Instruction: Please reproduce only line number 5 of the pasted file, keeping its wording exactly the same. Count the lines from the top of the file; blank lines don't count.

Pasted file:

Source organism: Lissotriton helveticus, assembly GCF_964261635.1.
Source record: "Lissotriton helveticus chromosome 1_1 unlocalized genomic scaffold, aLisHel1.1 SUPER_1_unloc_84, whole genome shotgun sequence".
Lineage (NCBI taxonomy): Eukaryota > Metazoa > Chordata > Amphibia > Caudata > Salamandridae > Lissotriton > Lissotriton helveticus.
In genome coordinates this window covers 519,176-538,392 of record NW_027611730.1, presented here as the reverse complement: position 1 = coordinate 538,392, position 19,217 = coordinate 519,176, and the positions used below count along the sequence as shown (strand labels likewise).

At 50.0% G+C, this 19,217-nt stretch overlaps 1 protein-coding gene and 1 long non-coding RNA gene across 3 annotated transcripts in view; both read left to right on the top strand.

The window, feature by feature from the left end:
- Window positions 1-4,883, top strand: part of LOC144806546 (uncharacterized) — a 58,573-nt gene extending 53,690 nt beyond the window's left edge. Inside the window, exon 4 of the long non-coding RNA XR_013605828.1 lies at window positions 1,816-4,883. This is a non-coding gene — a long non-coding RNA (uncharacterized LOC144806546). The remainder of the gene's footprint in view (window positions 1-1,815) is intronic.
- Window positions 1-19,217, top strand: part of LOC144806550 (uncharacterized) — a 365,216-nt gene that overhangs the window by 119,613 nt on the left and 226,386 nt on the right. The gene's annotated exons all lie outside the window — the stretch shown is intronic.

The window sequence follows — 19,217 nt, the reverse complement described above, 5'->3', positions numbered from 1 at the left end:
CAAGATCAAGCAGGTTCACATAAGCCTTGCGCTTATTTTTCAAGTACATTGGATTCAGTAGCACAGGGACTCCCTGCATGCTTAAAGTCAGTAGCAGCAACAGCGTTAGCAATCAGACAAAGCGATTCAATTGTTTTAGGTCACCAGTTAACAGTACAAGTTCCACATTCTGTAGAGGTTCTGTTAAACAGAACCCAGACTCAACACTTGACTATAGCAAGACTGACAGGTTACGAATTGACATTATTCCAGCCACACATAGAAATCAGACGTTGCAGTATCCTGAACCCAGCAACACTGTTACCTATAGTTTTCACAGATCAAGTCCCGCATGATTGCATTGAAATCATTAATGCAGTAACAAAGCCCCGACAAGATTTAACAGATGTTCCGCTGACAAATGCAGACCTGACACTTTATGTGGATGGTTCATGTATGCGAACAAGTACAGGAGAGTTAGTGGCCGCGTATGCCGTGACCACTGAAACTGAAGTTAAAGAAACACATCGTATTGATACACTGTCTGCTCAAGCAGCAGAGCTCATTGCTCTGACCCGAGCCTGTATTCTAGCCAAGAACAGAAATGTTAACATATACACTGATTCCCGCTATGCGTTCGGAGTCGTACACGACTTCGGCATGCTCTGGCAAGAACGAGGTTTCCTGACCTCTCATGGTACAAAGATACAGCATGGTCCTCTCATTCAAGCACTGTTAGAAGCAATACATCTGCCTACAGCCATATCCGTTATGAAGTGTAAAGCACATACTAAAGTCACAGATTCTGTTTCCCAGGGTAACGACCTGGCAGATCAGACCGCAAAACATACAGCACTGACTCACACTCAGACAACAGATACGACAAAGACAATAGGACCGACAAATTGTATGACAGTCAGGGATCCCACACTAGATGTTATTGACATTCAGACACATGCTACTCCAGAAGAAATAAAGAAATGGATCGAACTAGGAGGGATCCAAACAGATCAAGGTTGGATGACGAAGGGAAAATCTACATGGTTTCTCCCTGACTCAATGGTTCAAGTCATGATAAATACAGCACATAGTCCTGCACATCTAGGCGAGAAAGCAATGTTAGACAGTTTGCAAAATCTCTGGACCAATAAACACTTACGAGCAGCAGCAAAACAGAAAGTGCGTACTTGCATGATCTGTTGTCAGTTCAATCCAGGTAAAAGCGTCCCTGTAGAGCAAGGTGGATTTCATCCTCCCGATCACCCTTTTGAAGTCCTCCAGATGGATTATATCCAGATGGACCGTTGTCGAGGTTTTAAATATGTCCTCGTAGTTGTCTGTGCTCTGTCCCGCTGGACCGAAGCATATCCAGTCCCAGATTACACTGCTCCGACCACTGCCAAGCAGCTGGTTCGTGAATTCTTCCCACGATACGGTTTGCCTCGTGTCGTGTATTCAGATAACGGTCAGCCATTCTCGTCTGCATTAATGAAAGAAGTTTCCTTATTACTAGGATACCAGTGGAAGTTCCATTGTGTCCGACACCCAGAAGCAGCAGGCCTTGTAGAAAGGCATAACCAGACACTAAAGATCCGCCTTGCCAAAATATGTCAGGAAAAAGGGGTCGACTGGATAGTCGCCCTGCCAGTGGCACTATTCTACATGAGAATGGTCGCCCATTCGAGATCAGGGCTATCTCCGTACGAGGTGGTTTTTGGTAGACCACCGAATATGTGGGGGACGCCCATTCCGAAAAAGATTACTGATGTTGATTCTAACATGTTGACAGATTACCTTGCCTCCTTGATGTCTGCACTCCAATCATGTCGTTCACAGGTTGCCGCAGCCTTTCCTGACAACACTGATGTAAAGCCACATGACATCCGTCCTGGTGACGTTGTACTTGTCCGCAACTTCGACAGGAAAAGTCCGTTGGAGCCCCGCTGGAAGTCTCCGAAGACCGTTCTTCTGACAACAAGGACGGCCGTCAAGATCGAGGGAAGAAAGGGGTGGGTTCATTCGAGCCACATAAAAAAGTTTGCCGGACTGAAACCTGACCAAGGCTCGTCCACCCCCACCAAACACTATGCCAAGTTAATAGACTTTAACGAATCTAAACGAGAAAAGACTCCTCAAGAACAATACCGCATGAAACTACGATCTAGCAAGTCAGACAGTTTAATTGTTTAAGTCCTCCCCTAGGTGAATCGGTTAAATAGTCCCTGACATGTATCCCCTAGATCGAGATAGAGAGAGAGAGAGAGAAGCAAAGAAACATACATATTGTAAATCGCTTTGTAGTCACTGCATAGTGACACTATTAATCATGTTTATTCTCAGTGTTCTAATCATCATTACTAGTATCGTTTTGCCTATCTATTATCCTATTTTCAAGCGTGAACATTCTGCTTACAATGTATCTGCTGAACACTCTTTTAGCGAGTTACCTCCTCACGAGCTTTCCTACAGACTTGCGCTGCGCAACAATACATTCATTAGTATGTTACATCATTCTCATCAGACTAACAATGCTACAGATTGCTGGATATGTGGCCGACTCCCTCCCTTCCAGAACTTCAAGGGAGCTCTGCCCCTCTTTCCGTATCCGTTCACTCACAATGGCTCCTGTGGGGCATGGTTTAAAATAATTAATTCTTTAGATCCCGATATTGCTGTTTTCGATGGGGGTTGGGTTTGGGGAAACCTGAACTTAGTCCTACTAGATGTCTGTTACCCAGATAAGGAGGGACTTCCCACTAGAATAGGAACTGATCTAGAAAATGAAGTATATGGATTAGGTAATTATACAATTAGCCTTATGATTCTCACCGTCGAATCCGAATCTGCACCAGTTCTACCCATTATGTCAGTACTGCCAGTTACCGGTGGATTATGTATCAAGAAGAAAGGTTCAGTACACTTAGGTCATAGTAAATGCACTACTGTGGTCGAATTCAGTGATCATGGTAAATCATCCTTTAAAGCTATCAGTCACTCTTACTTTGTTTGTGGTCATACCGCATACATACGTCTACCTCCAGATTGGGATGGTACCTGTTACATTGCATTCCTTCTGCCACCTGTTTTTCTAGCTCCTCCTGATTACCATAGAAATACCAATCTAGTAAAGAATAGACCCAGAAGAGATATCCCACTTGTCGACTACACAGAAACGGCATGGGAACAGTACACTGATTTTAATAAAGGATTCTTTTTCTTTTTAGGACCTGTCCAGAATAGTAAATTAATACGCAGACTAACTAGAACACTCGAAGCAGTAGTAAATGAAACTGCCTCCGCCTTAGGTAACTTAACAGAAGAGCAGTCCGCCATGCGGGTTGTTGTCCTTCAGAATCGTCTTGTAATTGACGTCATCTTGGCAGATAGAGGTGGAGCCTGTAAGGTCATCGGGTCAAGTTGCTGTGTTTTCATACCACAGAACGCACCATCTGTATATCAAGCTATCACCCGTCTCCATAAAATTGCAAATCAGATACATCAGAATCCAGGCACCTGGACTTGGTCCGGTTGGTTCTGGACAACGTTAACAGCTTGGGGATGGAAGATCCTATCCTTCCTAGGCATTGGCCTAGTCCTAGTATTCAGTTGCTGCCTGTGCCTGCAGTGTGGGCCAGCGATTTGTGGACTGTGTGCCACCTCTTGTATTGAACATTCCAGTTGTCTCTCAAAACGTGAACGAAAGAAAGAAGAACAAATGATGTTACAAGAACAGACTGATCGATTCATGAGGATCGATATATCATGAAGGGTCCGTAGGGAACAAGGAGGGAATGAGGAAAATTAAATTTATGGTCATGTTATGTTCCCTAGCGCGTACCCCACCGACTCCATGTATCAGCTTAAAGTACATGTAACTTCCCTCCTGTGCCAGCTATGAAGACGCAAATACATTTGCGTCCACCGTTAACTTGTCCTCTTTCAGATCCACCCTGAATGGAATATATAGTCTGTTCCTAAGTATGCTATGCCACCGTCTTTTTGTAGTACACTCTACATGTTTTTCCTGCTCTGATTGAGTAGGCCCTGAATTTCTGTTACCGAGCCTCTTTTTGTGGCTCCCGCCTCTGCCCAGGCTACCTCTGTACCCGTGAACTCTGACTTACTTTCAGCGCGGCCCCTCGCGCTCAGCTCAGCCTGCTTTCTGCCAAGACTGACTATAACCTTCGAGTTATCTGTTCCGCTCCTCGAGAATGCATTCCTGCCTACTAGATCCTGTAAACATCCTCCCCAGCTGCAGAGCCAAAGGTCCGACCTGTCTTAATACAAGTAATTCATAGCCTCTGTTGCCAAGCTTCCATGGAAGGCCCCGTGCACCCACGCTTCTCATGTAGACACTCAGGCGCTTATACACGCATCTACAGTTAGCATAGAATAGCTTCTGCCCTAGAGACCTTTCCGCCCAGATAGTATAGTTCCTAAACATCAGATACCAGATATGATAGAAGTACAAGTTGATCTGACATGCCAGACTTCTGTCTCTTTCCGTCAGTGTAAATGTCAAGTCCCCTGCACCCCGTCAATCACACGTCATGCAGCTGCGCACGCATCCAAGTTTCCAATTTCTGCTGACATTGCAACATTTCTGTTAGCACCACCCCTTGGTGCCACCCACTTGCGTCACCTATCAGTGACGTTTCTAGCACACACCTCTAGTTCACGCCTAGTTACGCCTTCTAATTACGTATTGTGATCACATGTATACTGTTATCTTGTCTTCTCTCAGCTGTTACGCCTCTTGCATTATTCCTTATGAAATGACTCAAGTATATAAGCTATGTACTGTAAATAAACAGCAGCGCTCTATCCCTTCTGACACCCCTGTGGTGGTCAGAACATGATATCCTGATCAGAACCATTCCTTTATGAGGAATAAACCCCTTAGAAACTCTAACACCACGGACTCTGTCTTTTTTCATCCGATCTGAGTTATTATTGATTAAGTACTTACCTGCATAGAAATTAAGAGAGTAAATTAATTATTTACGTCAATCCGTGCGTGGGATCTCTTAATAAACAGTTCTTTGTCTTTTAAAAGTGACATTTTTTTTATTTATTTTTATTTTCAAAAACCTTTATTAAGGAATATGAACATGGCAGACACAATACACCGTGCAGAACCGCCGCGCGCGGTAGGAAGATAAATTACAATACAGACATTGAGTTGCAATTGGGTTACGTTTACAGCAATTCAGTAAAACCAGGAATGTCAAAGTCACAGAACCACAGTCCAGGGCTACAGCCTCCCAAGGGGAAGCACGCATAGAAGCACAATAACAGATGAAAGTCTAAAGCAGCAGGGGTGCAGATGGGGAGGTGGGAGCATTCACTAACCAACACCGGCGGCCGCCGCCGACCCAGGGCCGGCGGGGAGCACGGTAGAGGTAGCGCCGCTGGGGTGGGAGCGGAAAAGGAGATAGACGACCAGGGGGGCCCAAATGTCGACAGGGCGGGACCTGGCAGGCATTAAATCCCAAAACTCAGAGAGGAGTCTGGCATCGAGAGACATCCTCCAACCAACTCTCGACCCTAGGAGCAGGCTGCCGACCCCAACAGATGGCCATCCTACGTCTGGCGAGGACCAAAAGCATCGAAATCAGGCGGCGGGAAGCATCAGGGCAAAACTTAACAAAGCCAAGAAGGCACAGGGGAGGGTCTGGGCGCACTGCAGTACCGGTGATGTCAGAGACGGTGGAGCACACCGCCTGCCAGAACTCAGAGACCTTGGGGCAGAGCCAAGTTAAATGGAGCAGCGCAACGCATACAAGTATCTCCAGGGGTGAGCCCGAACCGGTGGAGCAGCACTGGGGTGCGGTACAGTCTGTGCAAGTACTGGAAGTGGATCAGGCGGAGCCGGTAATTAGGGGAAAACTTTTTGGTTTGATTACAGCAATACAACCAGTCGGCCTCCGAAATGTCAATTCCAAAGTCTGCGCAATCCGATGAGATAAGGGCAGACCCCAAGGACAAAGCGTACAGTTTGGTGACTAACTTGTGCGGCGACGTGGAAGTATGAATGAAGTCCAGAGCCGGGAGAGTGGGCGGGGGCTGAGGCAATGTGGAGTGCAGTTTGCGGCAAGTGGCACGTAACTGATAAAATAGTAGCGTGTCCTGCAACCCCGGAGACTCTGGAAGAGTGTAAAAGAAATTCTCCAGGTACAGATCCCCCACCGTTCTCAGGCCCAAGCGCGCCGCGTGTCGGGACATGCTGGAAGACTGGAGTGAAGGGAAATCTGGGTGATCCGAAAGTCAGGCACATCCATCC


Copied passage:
At 50.0% G+C, this 19,217-nt stretch overlaps 1 protein-coding gene and 1 long non-coding RNA gene across 3 annotated transcripts in view; both read left to right on the top strand.